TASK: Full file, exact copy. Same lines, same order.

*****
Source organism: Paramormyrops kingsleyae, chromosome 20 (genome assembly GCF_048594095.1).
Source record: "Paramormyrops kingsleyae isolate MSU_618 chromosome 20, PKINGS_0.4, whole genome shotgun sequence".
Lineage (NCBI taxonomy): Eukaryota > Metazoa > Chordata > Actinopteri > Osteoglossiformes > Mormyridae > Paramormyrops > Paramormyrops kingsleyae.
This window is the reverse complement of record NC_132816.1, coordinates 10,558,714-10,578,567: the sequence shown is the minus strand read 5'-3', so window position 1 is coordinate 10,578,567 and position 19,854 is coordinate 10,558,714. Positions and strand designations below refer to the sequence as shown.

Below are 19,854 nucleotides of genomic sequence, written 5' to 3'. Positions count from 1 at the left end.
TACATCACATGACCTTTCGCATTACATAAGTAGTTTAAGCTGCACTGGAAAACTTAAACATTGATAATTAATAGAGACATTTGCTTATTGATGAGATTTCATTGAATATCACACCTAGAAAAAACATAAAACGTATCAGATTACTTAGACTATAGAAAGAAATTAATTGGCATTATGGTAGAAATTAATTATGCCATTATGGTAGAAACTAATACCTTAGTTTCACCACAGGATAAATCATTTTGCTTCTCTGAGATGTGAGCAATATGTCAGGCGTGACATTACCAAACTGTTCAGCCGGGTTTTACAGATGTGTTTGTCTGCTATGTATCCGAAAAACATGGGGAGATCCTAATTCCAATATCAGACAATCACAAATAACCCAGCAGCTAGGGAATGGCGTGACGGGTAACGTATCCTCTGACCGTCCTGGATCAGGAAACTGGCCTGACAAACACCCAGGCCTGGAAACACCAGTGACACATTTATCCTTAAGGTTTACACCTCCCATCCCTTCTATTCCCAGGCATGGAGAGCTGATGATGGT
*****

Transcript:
Source organism: Paramormyrops kingsleyae, chromosome 20 (genome assembly GCF_048594095.1).
Source record: "Paramormyrops kingsleyae isolate MSU_618 chromosome 20, PKINGS_0.4, whole genome shotgun sequence".
Lineage (NCBI taxonomy): Eukaryota > Metazoa > Chordata > Actinopteri > Osteoglossiformes > Mormyridae > Paramormyrops > Paramormyrops kingsleyae.
This window is the reverse complement of record NC_132816.1, coordinates 10,558,714-10,578,567: the sequence shown is the minus strand read 5'-3', so window position 1 is coordinate 10,578,567 and position 19,854 is coordinate 10,558,714. Positions and strand designations below refer to the sequence as shown.

Below are 19,854 nucleotides of genomic sequence, written 5' to 3'. Positions count from 1 at the left end.
TACATCACATGACCTTTCGCATTACATAAGTAGTTTAAGCTGCACTGGAAAACTTAAACATTGATAATTAATAGAGACATTTGCTTATTGATGAGATTTCATTGAATATCACACCTAGAAAAAACATAAAACGTATCAGATTACTTAGACTATAGAAAGAAATTAATTGGCATTATGGTAGAAATTAATTATGCCATTATGGTAGAAACTAATACCTTAGTTTCACCACAGGATAAATCATTTTGCTTCTCTGAGATGTGAGCAATATGTCAGGCGTGACATTACCAAACTGTTCAGCCGGGTTTTACAGATGTGTTTGTCTGCTATGTATCCGAAAAACATGGGGAGATCCTAATTCCAATATCAGACAATCACAAATAACCCAGCAGCTAGGGAATGGCGTGACGGGTAACGTATCCTCTGACCGTCCTGGATCAGGAAACTGGCCTGACAAACACCCAGGCCTGGAAACACCAGTGACACATTTATCCTTAAGGTTTACACCTCCCATCCCTTCTATTCCCAGGCATGGAGAGCTGATGATGGT